Then turning around to where I stood. very much frightened, he yelled. "Here, take that letter back and go to the devil with it. you ill visaged young rogue." (I was very much surprised and chagrined at the same time how he knew that I was ill visaged, as only my nose and eyes were visible). I did not wait for a second invitation and went without wishing him good night. He did not think that I took him at his word. Not only did I go to the devil, but 1 became the Devil himself, as it proved subsequently.

Discouraged, disgusted, tired and hungry, with only 5 kopecks in my pocket, I turned my steps homeward. When I walked nearly a mile of the distance I became exhausted and could proceed no further. I crawled up an embankment of snow by the roadside and soon fell asleep.

Yakub Galltenzick was a well to do farmer living a little distance from us. Once a week he would take a load of stuff to the market in "Whiskers" and return home any old time during the night with a load of vodka on the inside, and few articles of merchandise on the outside, in the vehicle. He was otherwise a devout Christian and a good neighbor.


I was aroused from my slumber by an unearthly yell about 100 yards away, in the direction of the town. Yakub and his team were coming to­ward me galloping. Yakub stood in the sleigh whipping the horses and urging them on at top speed, and for good cause, about 100 feet behind him, were three wolves in mad pursuit. I saw dis­tinctly the outline of their bodies against the snow, although the night was very dark.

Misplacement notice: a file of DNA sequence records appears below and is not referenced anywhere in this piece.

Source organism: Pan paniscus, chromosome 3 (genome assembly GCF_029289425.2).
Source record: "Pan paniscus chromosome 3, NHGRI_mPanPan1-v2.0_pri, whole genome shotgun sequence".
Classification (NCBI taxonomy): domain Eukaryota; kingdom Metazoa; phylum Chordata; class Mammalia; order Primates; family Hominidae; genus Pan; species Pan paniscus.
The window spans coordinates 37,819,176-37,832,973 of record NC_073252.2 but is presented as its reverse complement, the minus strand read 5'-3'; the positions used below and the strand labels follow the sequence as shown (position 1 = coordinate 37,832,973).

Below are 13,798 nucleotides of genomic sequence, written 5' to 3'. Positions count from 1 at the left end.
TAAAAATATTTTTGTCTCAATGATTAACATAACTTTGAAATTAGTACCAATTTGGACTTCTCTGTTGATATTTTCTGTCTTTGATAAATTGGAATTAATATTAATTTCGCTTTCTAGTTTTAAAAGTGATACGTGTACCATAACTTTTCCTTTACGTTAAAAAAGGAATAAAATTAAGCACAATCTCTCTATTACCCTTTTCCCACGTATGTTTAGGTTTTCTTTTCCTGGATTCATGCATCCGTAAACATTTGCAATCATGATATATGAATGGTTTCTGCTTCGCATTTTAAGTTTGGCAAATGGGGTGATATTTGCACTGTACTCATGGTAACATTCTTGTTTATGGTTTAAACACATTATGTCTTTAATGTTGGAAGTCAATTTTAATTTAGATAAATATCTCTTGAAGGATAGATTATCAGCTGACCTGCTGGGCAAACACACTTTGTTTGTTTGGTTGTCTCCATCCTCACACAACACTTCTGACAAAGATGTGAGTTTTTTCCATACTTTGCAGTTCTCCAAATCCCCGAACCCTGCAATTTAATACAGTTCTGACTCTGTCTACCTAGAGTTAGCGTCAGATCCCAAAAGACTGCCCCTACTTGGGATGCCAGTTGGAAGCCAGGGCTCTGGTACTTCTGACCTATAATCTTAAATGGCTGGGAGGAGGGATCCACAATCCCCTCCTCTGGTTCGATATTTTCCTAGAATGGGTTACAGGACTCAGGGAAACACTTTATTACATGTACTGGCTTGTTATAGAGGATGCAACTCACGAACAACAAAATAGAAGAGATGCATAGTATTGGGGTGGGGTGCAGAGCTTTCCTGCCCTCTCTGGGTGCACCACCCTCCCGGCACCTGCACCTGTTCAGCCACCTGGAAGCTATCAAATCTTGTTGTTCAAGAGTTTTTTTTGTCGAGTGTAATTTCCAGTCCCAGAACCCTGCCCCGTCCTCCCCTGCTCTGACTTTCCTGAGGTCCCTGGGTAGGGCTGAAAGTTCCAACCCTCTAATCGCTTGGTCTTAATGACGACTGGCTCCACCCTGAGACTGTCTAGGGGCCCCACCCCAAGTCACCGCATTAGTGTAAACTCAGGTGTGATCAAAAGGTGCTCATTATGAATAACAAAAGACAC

The Climax of the Enterprise

I wish here to digress for a moment to explain the construction of a Russian sleigh of the peasant variety. It is somewhat in the shape of a duck's breastbone, high and narrow in the front low and wide in the rear, with open back where one gets in and only about a foot from the ground.

I took in the situation at a glance and not having much time to think, I instinctively had to act much quicker, and it was the fastest move I ever made in all my long career.

When Yakub came abreast of me, just a few seconds later, I jumped out of my vulickes right in the sleigh behind his feet. (If I had missed the sleigh you would have missed this story.) The volakies being permeated with human perspiration attracted the wolves who fell over and ravenously devoured them, and thus ended the pursuit after the sleigh.